Then I pried it apart and scraped off the glue.

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    I then put three fixed 1/4-20 T-nuts in the base bottom, countersunk slightly to recess them and then a 5/16th hole for the body.
    In the mounting bracket I drilled a 1/4" hole for the single pivot on the end and then a little over 3/8" hole for the two on the side. This gives me about 1-2 degrees of adjustment. It may not be obvious but the bracket is set about 1/8" past the end of the baseplate to give it room to move when adjusted.


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    For my final trick of the night I glued the bracket to the square fence. The combined height of the baseplate plus the bracket is 1.5", same as the thickness of the square fence. But I glued the baseplate about 1/16th proud (below) of the square so as the SMT slides the square fence will not drag on the main table. I hope that was a good idea. You can see the mounting bracket on top is 1/16th below the square fence. And the bottom view showing the T-nuts, you can see the 1/8th inch I left between the baseplate and the square fence. Tomorrow I when I work on it and the glue has set I will put a couple of screws through the bracket into the square fence to hold it. backing up the glue. I already drilled the angled holes in the bracket you can just see them and the pencil mark showing the hole path.

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    For my next trick, hopefully tomorrow, I will show you how I mount this sucker to the SMT.
    Attached Files
    Last edited by LCHIEN; 03-11-2022, 11:49 PM.
    Loring in Katy, TX USA
    If your only tool is a hammer, you tend to treat all problems as if they were nails.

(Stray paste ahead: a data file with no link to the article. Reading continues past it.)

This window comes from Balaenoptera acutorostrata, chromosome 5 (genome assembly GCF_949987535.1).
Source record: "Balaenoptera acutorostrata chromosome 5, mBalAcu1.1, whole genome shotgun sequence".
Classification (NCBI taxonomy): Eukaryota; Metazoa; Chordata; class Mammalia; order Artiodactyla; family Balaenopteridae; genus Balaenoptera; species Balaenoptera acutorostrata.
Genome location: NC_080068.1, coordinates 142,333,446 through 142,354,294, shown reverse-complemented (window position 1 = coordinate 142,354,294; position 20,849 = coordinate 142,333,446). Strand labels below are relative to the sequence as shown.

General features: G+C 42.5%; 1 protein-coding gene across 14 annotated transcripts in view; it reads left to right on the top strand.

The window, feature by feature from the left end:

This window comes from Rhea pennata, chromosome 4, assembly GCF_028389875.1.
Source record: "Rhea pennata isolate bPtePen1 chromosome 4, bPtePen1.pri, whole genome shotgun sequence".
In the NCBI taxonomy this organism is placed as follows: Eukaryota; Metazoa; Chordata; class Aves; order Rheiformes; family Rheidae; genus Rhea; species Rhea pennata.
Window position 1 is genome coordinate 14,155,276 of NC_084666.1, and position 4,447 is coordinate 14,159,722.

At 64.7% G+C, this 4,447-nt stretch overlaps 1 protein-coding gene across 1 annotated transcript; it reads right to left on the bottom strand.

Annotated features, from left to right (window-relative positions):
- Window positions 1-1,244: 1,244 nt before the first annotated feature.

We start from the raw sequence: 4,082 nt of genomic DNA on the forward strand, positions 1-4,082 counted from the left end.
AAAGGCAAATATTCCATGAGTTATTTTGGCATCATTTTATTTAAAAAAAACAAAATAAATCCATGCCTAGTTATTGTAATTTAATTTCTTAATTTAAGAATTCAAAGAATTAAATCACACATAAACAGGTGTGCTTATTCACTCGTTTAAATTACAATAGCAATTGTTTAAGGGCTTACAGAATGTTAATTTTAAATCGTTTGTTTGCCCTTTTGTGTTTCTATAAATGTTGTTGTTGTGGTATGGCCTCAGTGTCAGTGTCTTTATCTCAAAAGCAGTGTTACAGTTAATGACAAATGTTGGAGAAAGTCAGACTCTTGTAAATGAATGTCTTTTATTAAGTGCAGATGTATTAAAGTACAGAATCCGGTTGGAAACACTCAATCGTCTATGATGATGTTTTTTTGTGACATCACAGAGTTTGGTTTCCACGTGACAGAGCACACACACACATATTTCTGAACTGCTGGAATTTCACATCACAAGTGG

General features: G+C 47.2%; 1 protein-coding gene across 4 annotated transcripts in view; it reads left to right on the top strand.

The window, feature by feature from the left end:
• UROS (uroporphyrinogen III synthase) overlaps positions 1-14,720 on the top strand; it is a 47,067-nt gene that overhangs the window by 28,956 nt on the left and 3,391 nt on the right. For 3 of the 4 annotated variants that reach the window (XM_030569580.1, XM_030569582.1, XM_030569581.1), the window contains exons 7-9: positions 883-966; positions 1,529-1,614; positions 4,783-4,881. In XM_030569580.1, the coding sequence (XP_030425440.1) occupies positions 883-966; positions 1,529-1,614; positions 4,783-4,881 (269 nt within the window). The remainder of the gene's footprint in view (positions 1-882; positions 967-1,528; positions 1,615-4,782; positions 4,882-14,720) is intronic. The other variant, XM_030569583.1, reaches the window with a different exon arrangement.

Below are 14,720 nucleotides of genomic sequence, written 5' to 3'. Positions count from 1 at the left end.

BT3 FAQ - https://www.sawdustzone.org/forum/di...sked-questions

    Comment


    • #3
      I want to use the two miter fence pivot holes on either side of the SMT to repeatably mount the sled to the SMT. The two pivot holes are just a hair over 3/8" so a 3/8" dowel slips in easily but with not much play. I determined approx where I wanted the sled, right to left.
      The pivot holes appeared to be 9-5/8" apart, but I wanted a more accurate determination.
      I placed one hole 1/2 inch from the lower edge of the 1x4 base.for the left side and put in a dowel.
      I then used a dowel center in the right hole, set the base on the left hole and marked the right side by swinging a small arc and scratching the bottom with the dowel center, then marked 1/2" up and drilled that intersection.

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      Next I determined the slot location for a 5/16-18 hex head bolt and knob to hold the base down, like the miter fence is usually held.

      I drilled a 3/8" hole the width of the intended slot halfway in the base. Raised the blade to the center of the hole, and then used the miter fence on the SMT to nibble away the slot. The bolt head drops in the large hole at the end of the slot in the SMT and then you slide the bolt to the center of the base and tighten the knob. I use a flat washer under the knob and on top of the base.